Catching Up with CALS — June 27, 2018
Dean's Message — Intense June
Surely this June has been one of the most intense Junes in the college’s long history.
With the busy schedule of events on campus including the UI Extension 4-H Youth Development program’s State Teen Association Convention this week, Moscow has been hopping.
Events in Boise, Idaho Falls, Picabo, Hailey and beyond made things even more interesting.
One of the big events was the National Agricultural Alumni and Development Association annual meeting in Boise that was planned and executed flawlessly by a CALS crew led by Carly Schoepflin as conference chair.
Among the takeaways for me was that hardly any of the 200 attendees from land-grant universities nationwide had been to Idaho before, much less knew much about U of I, CALS or agriculture in the state.
The CALS crew made sure that our visitors from major universities including The Ohio State University, Purdue, Iowa State, Iowa, UC Davis, Florida, Clemson, Auburn and many more left with a better understanding and appreciation.
The participation by J.R. Simplot Co. CEO Bill Whitacre and many other Idaho ag leaders, the range of Idaho ag expertise from wine, hops, beef and potatoes and an evening at Indian Creek Winery in honor of Idaho Wine Month kept attendees engaged, too.
I enjoyed my chance to speak to the group and the opportunity to recall a fellow entomologist’s take on Idaho. Marlin E. Rice, a noted Iowa State University researcher and past president of the Entomological Society of America, spent some time at U of I.
Rice once joked that God farms in Iowa but vacations in Idaho. Certainly, we in CALS could thank divine providence and a good ground game for bountiful support in June.
The Northern Idaho Field Day we co-sponsored by Limagrain Cereal Seeds and CHS Primeland went well, concluding with a check for $1.1 million from Limagrain for sales of wheat varieties developed here. We share a sizeable chunk of that with BASF, but nearly two-thirds of the university’s share returns to CALS to fund wheat research and extension programs.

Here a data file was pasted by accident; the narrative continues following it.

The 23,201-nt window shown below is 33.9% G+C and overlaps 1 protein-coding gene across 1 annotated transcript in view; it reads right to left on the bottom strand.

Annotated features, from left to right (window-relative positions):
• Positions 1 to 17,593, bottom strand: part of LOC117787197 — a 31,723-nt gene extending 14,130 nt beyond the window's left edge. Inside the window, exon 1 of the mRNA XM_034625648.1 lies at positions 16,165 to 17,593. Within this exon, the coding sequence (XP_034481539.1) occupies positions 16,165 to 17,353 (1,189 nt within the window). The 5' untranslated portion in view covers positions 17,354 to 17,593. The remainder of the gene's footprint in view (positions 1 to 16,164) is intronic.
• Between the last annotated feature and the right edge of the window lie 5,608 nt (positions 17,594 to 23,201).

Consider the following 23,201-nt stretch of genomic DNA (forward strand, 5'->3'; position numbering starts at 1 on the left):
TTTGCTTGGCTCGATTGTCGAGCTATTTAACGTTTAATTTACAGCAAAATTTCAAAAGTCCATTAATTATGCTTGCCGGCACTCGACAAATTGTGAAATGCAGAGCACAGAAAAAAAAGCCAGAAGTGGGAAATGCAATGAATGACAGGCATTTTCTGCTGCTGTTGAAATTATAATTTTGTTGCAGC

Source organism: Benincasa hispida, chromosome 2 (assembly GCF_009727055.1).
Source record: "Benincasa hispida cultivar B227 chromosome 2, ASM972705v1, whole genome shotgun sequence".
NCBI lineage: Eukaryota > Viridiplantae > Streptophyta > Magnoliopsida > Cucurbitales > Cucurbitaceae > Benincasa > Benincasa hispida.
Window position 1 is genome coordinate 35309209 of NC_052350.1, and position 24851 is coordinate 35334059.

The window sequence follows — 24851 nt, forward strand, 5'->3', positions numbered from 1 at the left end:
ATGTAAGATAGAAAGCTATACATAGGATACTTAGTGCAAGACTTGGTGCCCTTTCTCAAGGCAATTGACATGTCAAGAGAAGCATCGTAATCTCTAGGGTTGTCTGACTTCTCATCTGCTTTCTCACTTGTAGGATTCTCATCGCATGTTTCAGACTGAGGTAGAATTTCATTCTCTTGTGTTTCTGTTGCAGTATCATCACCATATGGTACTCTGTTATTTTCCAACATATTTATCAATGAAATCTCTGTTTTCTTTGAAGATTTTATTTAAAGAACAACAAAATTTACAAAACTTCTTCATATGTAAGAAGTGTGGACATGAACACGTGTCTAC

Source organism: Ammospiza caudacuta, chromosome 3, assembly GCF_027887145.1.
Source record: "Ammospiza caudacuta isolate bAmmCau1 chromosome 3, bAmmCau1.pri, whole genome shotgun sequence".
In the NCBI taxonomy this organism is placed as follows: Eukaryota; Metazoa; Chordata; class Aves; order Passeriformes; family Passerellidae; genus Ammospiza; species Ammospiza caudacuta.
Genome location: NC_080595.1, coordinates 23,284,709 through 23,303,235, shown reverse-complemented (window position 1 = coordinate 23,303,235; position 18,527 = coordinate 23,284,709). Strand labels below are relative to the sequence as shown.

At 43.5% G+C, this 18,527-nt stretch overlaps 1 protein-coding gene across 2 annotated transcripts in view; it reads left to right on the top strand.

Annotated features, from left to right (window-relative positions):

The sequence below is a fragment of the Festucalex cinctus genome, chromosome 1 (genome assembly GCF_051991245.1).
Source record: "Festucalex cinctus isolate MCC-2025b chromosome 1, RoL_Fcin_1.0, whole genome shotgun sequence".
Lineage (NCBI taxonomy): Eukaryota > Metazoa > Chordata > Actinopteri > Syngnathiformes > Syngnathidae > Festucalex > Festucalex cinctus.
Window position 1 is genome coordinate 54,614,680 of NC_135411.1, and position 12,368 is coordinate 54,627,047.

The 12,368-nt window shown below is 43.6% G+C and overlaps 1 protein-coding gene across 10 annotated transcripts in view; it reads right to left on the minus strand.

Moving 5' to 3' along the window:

So did the State Board of Education’s June meeting in Idaho Falls where plans for the Sandpoint Orchard and the Germplasm and Seed Potato Laboratory both advanced.
In Picabo, we helped celebrate Pat Purdy’s six years on the Barley Commission and that body’s decision to continue contributing to the endowment to support barley research.
Nearby in Hailey, CALS joined U of I College of Natural Resources colleagues in the Idaho Rangeland Center and the Wood River Land Trust and The Nature Conservancy in honoring Harry Rinker and his family. The Rinker Rock Creek Ranch plays an important role in U of I efforts and in broader efforts to help people understand the value of Idaho’s magnificent rangelands.
And while UI Extension Director Barbara Petty and others labored in God’s vacationland, Mark McGuire braved the wilds of Washington, D.C. He attended a U.S. Department of Agriculture session there to seek critical financial support for the Center for Agriculture, Food and the Environment.
Michael P. Parrella
College of Agricultural and Life Sciences
By the Numbers
215 youth and adults, including 64 from UI Extension’s Central District, turned out for the 4-H Youth Development program’s State Teen Association Convention this week on the Moscow campus. The 178 youth came from 32 counties. 78 are going into 9th grade, 39 into 10th, 28 into 11th, 20 into 12th and 13 graduated from high school in 2018. 21 state 4-H officers and planning committee members organized the 4-day convention conducted with the help of 14 chaperones and 8 college staff members.
Our Stories — Royalties Equal Payback in the Best Possible Way
One of the world’s largest seed companies Tuesday gave U of I CALS leaders a $1.1 million check from sales of wheat varieties developed by U of I researchers.
Frank Curtis, chief operating officer of Limagrain Cereal Seeds, noted the royalty payment during one of the largest field days for wheat growers in recent memory held near Lewiston.